The effects of a health promotion program using urban forests and nursing student mentors on the perceived and psychological health of elementary school children in vulnerable populations
A health promotion program combining forest therapy and nursing student mentors increased children’s self-esteem and decreased depression
Forest therapy, as a health promotion practice, is based on the understanding that spending time in a forest can support an individual’s health, happiness, and well-being. Research supports this understanding. The aim of this study was to develop and evaluate a health promotion program using urban forests and nursing student mentors as an intervention for vulnerable school-aged children in Korea. Previous research on nature-focused intervention has not looked specifically at children in Korea.
Two groups of elementary students in grades 4 to 6 from five community centers in Seoul participated in this study. One group (the experimental group) participated in an after-school health promotion program extending over a period of ten weeks. The other group (the control group) participated in their regular, more academic-focused (reading, math, English, art) activities. Both groups completed pre- and post-measures of psychosocial health. Most of the children attending after-school programs at community centers in Seoul are from low-income families.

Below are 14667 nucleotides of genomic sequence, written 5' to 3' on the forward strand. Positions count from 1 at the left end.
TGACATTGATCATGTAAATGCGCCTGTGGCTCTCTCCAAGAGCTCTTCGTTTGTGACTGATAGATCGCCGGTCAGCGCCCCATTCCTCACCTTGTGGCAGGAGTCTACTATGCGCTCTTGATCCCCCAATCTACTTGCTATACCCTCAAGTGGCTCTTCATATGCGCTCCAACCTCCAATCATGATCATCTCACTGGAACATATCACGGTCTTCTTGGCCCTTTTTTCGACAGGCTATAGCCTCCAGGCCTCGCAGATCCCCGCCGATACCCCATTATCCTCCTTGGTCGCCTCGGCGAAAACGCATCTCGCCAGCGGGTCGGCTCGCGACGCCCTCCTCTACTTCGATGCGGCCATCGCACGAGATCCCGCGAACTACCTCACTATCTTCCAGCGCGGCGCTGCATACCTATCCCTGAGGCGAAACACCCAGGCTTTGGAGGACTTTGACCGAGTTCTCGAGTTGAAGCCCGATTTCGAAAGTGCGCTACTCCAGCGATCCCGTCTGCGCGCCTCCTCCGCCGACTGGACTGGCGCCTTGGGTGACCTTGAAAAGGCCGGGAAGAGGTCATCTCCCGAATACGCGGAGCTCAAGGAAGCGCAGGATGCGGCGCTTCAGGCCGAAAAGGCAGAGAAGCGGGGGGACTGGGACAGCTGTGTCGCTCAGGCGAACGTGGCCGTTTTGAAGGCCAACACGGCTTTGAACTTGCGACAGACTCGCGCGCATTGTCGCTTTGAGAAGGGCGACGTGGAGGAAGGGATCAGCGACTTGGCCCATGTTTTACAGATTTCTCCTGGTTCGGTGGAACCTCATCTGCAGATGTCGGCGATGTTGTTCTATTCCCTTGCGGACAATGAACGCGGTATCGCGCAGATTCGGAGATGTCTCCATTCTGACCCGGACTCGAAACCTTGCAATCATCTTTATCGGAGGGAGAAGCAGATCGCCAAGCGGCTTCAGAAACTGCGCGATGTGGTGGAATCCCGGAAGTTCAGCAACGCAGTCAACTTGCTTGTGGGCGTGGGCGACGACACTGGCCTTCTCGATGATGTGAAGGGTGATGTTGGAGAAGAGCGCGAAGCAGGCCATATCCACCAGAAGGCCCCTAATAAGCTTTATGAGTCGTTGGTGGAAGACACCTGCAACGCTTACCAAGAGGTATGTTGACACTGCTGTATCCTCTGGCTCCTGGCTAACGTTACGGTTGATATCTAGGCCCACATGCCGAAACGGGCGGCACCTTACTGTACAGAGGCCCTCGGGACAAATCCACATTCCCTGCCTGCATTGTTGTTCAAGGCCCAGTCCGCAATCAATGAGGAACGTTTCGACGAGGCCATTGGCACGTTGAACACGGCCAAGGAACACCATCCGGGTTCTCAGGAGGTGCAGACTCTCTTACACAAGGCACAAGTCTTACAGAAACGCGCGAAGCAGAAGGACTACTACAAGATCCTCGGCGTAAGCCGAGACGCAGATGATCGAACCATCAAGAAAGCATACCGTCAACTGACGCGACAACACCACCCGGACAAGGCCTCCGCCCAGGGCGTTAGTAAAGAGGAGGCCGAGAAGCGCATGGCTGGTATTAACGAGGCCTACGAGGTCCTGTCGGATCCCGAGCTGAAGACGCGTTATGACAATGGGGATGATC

The once-a-week sessions attended by the experimental group consisted of a 30-minute health education program and 60 minutes of urban forest activities. The program also included two forest day camp experiences. Topics addressed during the health education program included personal hygiene, nutrition, self-esteem, communication, and peer relationships. Forest activities included nature-focused crafts, group games, forest walking, and self-directed play. Seven undergraduate nursing students participated in the forest activities, serving as mentors to the elementary children. The research team overseeing the overall project were registered nurses with expertise in child health or psychiatric nursing. One member of the team was a certiﬁed forest therapist. External forest therapists conducted the two forest day camps. The pre- and post-measures included assessments of perceived health status, self-esteem, peer relationship, depression, attention deficit hyperactivity and heart rate variability.
Results showed signiﬁcant improvement in self-esteem and a signiﬁcant decrease in depressive symptoms in the experimental group compared to the control group. These results indicate that forest therapy programs may promote the psychosocial health of children. These findings are consistent with other research supporting engagement with nature as a health-promotion measure for children.